There is another entirely adequate reason for sustaining our authority to review in this case. In Pope v. Atlantic Coast Line R. Co., 345 U.S. 379, 382, 73 S.Ct. 749, 751, 97 L.Ed. 1094, the Georgia Supreme Court reversed the order of a trial court sustaining a general demurrer to a suit to enjoin an employee from prosecuting a suit against his employer in the Alabama courts under the Federal Employers' Liability Act. The demurrer had raised the provisions of the federal statute as a bar to the power of the Georgia courts to issue the injunction. The Georgia courts' denial of this federal claim was held reviewable here although ordinarily the overruling of a demurrer is not a final judgment. This Court looked to the whole record, as we are entitled to do in determining questions of finality, Department of Banking, State of Nebraska v. Pink, 317 U.S. 264, 268, 63 S.Ct. 233, 235, 87 L.Ed. 254; Gospel Army v. City of Los Angeles, 331 U.S. 543, 547, 67 S.Ct. 1428, 1430, 91 L.Ed. 1662; Richfield Oil Corp. v. State Board of Equalization, 329 U.S. 69, 72, 67 S.Ct. 156, 158, 91 L.Ed. 80, and concluded that for all practical purposes the litigation in the Georgia courts was terminated, since the employee freely conceded he had no further defenses to offer in the state courts, relying upon Richfield Oil Corp. v. State Board of Equalization, 329 U.S. 69, 67 S.Ct. 156, 91 L.Ed. 80.

We have a quite similar situation here. The Georgia Supreme Court not only finally asserted its power to deal with the subject matter of this suit, but it also resolved the merits of the issues raised in the course of the hearing upon the temporary injunction. Petitioner's conduct was adjudged to be in violation of the Georgia right-to-work law and an injunction was authorized. Petitioner conceded before this court that he had no further factual or legal issues to present to the Georgia trial court and respondent does not suggest that the matters adjudicated by the Georgia Supreme Court are not final and conclusive upon petitioner and the lower court. [7] Since there was nothing more of substance to be decided in the trial court, the judgment below was final within the meaning of 28 U.S.C. § 1257 and within the scope of the Pope and Richfield cases. Cf. Clark v. Williard, 292 U.S. 112, 54 S.Ct. 615, 78 L.Ed. 1160. [8]

There remains the matter of Montgomery Building & Construction Trades Council v. Ledbetter Erection Co., Inc., 344 U.S. 178, 73 S.Ct. 196, 97 L.Ed. 204, where the court applied the salutary and long-standing rule that decisions upon interlocutory injunctions are not final judgments. Ledbetter, of course, was decided before Garner v. Teamsters, etc., Union No. 776, 346 U.S. 485, 74 S.Ct. 161, 98 L.Ed. 228, and subsequent preemption cases [9] in this Court, and at a time when the respective jurisdiction of the National Labor Relations Board and the state courts was a much mooted issue. Moreover, the Alabama court did not pass upon the merits of the injunction claim, the union there had withdrawn an answer which controverted important allegations of the complaint, and it was not at all clear that there was nothing left to be litigated in the Alabama trial court. This Court apparently preferred to avoid deciding this important matter of federal and state relationships where the decision below did not have all of the traditional badges of finality. Cf. Republic Natural Gas Co. v. Oklahoma, 334 U.S. 62, 68 S.Ct. 972, 92 L.Ed. 1212. In any event, however, to the extent that Ledbetter may be said to prohibit our review of a final and erroneous assertion of jurisdiction by a state court to issue a temporary injunction in a labor dispute, when a substantial claim is made that the jurisdiction of the state court is pre-empted by federal law and by the exclusive power of the National Labor Relations Board, we decline to follow it.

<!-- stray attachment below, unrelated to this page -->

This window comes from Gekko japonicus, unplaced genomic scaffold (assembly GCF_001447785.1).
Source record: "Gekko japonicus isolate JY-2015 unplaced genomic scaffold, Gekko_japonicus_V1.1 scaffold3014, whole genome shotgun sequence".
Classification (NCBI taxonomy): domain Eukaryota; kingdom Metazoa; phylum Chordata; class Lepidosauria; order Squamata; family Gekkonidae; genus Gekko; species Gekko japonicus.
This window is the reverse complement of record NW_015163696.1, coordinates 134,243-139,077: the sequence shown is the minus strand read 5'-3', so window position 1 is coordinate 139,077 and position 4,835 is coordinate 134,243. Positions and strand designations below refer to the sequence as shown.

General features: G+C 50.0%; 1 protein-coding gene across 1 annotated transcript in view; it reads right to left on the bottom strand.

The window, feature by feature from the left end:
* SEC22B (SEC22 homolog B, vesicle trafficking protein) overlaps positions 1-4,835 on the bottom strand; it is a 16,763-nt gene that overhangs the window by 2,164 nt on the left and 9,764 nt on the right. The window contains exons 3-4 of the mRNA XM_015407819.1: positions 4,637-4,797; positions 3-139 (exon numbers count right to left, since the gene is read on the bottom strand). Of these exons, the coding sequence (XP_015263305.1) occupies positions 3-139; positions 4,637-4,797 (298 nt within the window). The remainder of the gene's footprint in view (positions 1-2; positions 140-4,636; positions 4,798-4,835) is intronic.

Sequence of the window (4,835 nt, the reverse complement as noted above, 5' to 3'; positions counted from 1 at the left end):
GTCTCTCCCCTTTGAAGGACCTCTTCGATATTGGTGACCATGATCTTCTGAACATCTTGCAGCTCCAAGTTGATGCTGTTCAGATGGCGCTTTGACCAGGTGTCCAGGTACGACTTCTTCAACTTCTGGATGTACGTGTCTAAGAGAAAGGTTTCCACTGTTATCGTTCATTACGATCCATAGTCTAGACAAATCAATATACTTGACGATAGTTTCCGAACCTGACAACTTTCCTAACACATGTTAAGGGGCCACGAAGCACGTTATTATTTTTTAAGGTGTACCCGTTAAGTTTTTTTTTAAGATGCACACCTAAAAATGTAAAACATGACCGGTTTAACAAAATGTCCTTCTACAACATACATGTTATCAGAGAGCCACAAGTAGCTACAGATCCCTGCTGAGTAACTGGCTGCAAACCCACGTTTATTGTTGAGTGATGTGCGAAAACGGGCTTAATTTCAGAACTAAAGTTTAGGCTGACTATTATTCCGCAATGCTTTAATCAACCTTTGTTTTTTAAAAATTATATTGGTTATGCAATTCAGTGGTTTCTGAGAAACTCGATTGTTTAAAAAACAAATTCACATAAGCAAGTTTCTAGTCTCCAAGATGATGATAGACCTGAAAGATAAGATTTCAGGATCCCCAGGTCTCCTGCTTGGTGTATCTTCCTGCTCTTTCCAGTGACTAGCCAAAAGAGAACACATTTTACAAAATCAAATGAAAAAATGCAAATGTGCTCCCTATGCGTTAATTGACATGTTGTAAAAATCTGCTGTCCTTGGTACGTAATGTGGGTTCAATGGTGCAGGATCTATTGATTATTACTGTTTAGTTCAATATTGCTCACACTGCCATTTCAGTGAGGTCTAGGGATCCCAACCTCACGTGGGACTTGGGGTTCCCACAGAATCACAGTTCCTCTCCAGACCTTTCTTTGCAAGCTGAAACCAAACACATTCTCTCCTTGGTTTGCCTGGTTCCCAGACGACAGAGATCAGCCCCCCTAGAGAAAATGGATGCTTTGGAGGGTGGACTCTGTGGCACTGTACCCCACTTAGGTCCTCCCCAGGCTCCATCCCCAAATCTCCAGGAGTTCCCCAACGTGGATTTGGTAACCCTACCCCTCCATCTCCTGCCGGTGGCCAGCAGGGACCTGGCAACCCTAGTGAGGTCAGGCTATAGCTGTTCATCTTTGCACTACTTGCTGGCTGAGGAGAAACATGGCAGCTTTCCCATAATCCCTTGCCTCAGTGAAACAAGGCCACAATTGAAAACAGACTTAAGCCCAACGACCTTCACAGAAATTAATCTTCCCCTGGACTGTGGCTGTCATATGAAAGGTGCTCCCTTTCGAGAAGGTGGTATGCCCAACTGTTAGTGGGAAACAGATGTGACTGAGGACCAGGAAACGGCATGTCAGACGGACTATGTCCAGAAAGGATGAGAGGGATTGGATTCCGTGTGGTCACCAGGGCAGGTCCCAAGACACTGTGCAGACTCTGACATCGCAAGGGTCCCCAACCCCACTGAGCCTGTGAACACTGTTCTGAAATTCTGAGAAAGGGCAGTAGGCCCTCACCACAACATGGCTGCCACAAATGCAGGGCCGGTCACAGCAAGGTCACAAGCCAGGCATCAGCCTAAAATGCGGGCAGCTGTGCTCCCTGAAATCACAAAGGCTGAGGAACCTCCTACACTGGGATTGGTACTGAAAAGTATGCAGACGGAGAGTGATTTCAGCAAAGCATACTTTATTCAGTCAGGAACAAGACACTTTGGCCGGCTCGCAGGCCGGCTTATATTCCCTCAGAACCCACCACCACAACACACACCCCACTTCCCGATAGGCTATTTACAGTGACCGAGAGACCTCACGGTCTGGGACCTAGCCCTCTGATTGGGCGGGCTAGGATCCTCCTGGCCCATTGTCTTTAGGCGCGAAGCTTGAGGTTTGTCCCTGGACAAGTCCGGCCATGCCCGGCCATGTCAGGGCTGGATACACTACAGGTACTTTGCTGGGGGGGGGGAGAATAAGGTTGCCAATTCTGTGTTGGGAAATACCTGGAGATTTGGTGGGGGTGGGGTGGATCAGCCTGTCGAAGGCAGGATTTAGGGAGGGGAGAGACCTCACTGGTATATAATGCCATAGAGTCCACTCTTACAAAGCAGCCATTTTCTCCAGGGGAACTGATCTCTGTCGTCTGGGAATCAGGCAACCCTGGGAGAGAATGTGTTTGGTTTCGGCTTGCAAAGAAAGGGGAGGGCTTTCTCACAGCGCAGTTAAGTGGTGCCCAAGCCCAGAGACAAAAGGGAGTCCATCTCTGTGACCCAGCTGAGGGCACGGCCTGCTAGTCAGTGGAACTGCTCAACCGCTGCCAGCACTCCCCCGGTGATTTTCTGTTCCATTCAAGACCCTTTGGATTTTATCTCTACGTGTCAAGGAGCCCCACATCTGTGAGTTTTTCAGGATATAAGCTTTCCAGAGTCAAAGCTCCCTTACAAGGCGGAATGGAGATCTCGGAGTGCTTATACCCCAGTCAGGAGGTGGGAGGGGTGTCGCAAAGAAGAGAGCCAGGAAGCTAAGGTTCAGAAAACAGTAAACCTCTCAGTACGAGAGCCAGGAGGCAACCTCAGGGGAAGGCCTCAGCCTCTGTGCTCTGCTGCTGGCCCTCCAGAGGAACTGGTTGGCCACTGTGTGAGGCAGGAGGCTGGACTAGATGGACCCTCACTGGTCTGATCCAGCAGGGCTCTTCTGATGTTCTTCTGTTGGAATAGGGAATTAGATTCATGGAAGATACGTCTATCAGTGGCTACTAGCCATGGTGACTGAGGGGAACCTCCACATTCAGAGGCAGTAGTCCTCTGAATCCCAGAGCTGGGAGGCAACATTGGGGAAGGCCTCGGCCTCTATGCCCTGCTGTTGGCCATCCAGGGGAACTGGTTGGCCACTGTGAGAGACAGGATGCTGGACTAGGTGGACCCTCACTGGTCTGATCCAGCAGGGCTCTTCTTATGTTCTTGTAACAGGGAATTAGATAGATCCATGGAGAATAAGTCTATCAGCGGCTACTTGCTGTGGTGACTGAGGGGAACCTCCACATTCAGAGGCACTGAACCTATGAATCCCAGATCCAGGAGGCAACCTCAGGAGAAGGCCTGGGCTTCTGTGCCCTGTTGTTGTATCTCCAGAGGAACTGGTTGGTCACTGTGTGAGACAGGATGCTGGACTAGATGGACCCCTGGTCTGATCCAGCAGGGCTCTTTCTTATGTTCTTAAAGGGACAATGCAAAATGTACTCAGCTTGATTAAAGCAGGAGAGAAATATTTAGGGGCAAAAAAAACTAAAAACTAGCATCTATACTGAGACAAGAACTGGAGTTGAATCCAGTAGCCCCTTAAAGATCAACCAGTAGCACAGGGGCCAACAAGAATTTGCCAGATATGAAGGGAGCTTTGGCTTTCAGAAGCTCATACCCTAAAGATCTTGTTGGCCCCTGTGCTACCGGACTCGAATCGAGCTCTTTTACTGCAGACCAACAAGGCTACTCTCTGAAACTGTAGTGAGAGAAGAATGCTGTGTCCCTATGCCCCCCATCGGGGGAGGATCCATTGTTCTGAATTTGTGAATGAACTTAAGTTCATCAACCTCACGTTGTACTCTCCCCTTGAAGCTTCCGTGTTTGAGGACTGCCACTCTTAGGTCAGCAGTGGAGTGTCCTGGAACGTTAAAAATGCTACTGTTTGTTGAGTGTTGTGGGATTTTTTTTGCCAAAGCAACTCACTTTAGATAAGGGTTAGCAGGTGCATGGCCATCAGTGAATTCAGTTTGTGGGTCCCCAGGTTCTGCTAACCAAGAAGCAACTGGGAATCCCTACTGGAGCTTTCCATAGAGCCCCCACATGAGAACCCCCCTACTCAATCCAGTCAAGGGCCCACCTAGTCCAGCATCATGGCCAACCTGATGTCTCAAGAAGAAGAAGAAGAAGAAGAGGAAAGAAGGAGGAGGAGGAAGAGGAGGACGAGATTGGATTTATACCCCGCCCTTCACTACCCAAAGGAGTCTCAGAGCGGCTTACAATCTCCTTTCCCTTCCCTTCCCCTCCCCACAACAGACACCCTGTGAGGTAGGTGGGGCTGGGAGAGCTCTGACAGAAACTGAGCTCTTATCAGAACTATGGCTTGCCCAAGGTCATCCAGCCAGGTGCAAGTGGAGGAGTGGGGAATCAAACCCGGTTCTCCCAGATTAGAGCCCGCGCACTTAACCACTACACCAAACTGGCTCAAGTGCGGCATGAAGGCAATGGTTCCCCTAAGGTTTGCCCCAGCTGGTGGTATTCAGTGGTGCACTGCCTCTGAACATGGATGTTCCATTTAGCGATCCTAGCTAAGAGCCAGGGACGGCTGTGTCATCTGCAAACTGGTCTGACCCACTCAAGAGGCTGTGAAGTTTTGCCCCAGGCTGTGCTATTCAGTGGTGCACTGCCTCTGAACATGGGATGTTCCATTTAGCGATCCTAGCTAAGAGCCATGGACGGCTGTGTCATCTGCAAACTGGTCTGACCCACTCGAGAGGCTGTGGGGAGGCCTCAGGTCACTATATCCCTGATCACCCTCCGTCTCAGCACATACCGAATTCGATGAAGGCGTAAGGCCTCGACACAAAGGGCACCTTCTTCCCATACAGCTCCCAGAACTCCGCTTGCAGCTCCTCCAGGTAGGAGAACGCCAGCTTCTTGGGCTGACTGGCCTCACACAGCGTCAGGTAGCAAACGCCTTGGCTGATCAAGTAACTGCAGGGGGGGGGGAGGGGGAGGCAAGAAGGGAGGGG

The judgment is reversed.



  1. The Georgia right-to-work law, Ga.Code, § 54-804, provides:
  2. Although respondents point out that there has been no judicial determination of effect on interstate commerce, we do not understand that they question the accuracy or validity of the stipulation or that their purchases from outside Georgia meet the direct inflow standards set by the NLRB for the exercise of its jurisdiction. See Twenty-Third Annual Report, National Labor Relations Board, p. 8 (G.P.O., 1958).
  3. 217 Ga., at 514, 123 S.E.2d, at 655, quoting from Powers v. Courson, 213 Ga. 20, 96 S.E.2d 577.
  4. Sections 8(b)(1)(A), 8(b)(2), 8(b)(4)(B), and 8(b)(7)(C) provide, in pertinent part:
  5. The Court granted certiorari '(b)ecause of the importance of the contention that the State court's decision had invaded the domain of the Federal Communications Commission' and directed attention to the question of whether or not the judgment of the Nebraska court was a final one. 326 U.S., at 123, 65 S.Ct., at 1478.
  6. This, of course, was consistent with and followed older cases recognizing a judgment as final even though an accounting was still to take place. Forgay v. Conrad, 6 How. 201, 12 L.Ed. 404; Carondelet Canal & Navigation Co. v. Louisiana, 233 U.S. 362, 34 S.Ct. 627, 58 L.Ed. 1001.
  7. See cases cited in text, ante, p. 550.
  8. According to respondents, they urgently desire to litigate at the hearing upon a permanent injunction the question of whether they violated their contract with the city, which in their view the Georgia Supreme Court did not squarely decide. But in view of the characterization of the picketing by the Georgia Supreme Court as being for the purpose of coercing the hiring of only union labor, it is still true that as far as petitioner is concerned, there is nothing more of substance to be litigated in the trial court.
  9. E.g., San Diego Bldg. Trades Council, etc. v. Garmon, 359 U.S. 236, 79 S.Ct. 773, 3 L.Ed.2d 775, and cases cited in text, ante, p. 547.

This work is in the public domain in the United States because it is a work of the United States federal government (see 17 U.S.C. 105).